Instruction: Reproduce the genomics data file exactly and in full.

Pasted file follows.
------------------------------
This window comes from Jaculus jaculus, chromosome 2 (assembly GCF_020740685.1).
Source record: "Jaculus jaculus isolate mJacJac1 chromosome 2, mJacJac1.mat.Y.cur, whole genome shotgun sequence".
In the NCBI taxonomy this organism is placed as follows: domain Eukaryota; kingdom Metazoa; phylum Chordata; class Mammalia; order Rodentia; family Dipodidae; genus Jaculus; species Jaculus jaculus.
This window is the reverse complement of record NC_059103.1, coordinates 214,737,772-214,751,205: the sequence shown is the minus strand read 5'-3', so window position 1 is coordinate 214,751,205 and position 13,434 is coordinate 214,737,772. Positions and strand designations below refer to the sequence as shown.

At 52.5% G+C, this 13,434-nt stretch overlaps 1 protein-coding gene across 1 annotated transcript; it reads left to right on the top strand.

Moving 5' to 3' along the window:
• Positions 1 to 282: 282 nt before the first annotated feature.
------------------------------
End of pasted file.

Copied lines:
This window comes from Jaculus jaculus, chromosome 2 (assembly GCF_020740685.1).
Source record: "Jaculus jaculus isolate mJacJac1 chromosome 2, mJacJac1.mat.Y.cur, whole genome shotgun sequence".
In the NCBI taxonomy this organism is placed as follows: domain Eukaryota; kingdom Metazoa; phylum Chordata; class Mammalia; order Rodentia; family Dipodidae; genus Jaculus; species Jaculus jaculus.
This window is the reverse complement of record NC_059103.1, coordinates 214,737,772-214,751,205: the sequence shown is the minus strand read 5'-3', so window position 1 is coordinate 214,751,205 and position 13,434 is coordinate 214,737,772. Positions and strand designations below refer to the sequence as shown.

At 52.5% G+C, this 13,434-nt stretch overlaps 1 protein-coding gene across 1 annotated transcript; it reads left to right on the top strand.

Moving 5' to 3' along the window:
• Positions 1 to 282: 282 nt before the first annotated feature.